Anyone can be a serial killer, throughout history many of them have hidden in plain sight with neighbours horrified to find out that they’ve been living next to someone capable of murder. With this in mind, I Blame Society is a dark comedy film that focuses on a seemingly normal young woman Gillian (Gillian Wallace Horvat) who spirals out of control while trying to make the perfect film. As the story progresses, she soon finds out that the formula for making a great film is very similar to orchestrating a murder.
Filmed in a documentary style, we see Gillian’s desperate attempt to kickstart her career as a filmmaker. From the get go, this feels eerily real, and director Gillian Wallace Horvat appears to be playing a twisted version of herself. It’s disturbingly intimate, with the camera practically filming her every move. She alienates those around her by revealing she’s making a film about how she would hypothetically murder someone, and goes into great detail about the process. But of course, no one actually expected her to kill someone, they just think she’s a bit weird.
I Blame Society is a slow burn, and the first half of the film mainly follows Gillian, her friend Chase (Chase Williamson) and her boyfriend Keith (Keith Poulson). It turns out she’s been sitting on this idea for three years, after receiving a strange compliment from a friend that she would be a “good murderer”. The beginning of the film sees an uncomfortable discussion between Gillian and Chase, as she reveals she wants to make Chase’s girlfriend, who she offensively nicknames Stalin (Alexia Rasmussen), the subject of her perfect murder. Naturally Chase is not happy with this at all and the pair don’t speak for three years.
Gillian seems very sweet and innocent, despite being a little obnoxious, so it’s especially disturbing watching her descend into madness. During its hour and a half runtime we basically watch her having a breakdown, as she starts with petty crime like shoplifting before escalating into breaking and entering. At one point she even dramatically changes her appearance in front of the mirror. And of course, she films everything, bringing the audience along with her for the ride. She wears a camera on her head, and often looks a bit silly while doing it, but the things she goes on to film are far from innocent.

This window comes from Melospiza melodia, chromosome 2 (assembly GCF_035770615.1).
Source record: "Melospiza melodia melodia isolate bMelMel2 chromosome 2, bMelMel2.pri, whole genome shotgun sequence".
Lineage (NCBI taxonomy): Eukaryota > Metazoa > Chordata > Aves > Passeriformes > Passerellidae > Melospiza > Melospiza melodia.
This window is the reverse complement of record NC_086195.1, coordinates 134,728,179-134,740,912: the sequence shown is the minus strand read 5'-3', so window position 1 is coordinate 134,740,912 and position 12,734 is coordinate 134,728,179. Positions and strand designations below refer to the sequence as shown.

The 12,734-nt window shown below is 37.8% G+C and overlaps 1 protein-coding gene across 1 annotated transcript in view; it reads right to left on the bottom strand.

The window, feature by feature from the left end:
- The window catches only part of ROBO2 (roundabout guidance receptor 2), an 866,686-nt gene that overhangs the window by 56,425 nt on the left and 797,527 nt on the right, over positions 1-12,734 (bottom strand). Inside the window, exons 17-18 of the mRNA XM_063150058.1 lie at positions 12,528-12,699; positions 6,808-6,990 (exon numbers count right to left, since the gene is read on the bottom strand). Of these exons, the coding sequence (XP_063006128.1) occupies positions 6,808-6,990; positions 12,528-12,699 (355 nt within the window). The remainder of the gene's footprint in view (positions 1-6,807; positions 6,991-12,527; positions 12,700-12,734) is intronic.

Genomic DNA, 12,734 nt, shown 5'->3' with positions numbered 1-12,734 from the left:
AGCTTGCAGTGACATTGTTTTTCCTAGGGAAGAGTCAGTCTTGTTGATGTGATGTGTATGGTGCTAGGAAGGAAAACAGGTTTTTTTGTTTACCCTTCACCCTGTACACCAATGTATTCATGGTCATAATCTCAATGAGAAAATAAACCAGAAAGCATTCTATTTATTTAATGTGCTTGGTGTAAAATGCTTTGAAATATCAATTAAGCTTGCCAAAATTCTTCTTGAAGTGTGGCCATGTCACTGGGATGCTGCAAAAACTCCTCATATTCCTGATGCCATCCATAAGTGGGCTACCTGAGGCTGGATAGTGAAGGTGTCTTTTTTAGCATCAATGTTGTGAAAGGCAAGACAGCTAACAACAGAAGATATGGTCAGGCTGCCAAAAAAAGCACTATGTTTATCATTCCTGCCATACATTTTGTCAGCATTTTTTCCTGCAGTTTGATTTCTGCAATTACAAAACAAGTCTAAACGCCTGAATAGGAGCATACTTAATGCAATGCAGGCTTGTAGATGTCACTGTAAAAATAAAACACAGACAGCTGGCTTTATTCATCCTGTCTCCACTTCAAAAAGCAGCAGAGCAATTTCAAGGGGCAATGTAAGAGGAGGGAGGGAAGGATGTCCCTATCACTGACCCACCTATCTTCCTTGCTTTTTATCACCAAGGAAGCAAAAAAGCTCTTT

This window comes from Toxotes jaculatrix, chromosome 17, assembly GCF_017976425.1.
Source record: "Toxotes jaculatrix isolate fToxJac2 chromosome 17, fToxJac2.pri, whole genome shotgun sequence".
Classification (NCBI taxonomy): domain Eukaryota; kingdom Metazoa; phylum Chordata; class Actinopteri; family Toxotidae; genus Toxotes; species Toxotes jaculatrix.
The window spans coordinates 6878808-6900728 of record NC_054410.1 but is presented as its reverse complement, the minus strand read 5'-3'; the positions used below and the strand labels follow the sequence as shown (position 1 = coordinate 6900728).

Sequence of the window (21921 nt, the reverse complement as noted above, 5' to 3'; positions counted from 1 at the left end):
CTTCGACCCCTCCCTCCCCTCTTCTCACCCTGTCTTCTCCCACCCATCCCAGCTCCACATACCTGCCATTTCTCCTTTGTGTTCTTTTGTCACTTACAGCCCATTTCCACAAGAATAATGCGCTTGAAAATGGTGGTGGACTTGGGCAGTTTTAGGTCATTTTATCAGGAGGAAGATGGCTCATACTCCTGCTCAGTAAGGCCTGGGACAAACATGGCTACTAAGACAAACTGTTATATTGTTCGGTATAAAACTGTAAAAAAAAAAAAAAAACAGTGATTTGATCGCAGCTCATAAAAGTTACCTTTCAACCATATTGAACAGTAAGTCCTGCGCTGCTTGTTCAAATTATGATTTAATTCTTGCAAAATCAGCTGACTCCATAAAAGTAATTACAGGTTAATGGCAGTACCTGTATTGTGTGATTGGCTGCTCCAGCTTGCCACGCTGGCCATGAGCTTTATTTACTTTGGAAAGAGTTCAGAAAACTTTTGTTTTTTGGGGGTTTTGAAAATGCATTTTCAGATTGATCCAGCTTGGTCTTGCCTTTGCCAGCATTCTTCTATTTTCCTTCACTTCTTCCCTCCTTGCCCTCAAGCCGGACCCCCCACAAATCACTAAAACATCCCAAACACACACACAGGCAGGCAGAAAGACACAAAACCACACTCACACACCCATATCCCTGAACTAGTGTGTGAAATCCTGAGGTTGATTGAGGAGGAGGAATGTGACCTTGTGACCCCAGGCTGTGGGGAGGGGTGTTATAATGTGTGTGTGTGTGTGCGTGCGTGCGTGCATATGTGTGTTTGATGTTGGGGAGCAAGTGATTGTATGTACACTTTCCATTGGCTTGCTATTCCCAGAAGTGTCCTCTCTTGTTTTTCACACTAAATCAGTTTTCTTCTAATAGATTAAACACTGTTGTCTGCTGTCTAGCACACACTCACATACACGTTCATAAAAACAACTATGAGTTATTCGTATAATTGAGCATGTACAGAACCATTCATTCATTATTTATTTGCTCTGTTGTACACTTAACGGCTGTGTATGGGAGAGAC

It’s inevitable that Gillian will go on to actually murder, but it’s still horrifying when it happens. Something the film does very well is taking you by surprise even when you’re able to predict the route it will go down. Just when you think you know what she’s up to, she does something that leaves your jaw on the floor. Some of the scenes in the second half of the film might even shock the most seasoned of horror fans.
There are plenty of mockumentary style films out there, and I Blame Society shows us just how well you can utilise the format to make something truly uncomfortable. The amateur nature of the film makes you feel like you’re watching someone’s home videos, which was the perfect way to tell this story. Gillian’s desperate attempt to make a perfect film is funny, terrifying, and at times, depressing. It’s easy to feel sorry for her and wonder what happened to make her behave like this, while still condemning the route she goes down for the sake of her art.
Over all, this film is an interesting examination of the extreme lengths people will go to do be taken seriously, and how craving acceptance can end up driving you insane. If someone had just liked Gillian’s concept, and given her a chance, she probably wouldn’t have done all the terrible things. It leaves plenty of food for thought and could make for an interesting debate about how society treats aspiring filmmakers.
I Blame Society is available on VOD from Friday 12 February 2021.